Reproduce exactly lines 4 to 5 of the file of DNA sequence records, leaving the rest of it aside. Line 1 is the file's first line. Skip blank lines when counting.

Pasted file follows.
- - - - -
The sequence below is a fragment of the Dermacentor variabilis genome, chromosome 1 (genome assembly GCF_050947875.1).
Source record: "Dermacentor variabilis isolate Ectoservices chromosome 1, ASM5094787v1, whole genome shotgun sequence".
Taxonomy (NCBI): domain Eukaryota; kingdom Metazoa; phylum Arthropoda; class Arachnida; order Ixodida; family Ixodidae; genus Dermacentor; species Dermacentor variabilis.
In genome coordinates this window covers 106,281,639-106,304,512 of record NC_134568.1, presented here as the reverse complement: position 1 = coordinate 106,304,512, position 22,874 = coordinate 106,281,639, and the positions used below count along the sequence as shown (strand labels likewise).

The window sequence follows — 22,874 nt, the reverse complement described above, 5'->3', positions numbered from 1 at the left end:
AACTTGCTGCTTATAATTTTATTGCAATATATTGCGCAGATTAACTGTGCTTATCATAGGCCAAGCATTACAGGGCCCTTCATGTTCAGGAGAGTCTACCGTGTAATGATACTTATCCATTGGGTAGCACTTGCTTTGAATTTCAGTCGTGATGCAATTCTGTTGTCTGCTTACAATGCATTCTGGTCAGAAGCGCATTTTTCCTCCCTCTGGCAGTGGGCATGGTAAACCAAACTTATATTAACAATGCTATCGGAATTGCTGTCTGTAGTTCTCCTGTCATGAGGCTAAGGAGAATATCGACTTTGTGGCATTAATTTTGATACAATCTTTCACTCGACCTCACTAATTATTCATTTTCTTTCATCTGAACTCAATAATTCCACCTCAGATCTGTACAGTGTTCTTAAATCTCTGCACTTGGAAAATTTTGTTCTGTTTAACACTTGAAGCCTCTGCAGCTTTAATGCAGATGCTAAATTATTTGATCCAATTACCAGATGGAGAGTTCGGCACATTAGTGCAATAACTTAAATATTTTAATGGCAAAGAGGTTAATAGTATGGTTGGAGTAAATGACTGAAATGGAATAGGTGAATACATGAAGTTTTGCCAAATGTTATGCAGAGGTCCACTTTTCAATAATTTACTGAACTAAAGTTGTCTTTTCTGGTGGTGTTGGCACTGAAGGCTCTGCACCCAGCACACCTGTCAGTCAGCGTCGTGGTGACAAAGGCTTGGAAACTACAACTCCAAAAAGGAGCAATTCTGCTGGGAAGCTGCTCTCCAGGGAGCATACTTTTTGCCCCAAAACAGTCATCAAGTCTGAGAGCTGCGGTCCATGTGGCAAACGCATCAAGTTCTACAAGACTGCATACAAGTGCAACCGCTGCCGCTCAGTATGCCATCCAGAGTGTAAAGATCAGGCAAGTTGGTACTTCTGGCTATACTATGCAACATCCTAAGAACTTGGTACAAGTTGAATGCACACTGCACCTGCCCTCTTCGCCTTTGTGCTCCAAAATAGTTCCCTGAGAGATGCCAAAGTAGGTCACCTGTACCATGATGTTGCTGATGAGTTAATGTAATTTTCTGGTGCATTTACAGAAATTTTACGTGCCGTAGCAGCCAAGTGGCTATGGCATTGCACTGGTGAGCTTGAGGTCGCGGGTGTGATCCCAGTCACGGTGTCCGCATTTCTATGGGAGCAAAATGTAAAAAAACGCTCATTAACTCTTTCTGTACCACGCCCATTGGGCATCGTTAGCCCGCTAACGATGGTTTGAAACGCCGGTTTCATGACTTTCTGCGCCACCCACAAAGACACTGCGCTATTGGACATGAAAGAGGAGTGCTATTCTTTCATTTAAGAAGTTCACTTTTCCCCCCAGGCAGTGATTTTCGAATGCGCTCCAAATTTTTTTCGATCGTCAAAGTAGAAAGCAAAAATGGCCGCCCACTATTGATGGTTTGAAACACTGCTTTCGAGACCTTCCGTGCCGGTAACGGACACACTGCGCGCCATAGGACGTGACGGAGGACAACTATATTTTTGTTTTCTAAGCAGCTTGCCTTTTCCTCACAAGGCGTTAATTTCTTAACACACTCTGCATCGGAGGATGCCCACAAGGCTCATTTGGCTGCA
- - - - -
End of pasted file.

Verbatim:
In genome coordinates this window covers 106,281,639-106,304,512 of record NC_134568.1, presented here as the reverse complement: position 1 = coordinate 106,304,512, position 22,874 = coordinate 106,281,639, and the positions used below count along the sequence as shown (strand labels likewise).

The window sequence follows — 22,874 nt, the reverse complement described above, 5'->3', positions numbered from 1 at the left end: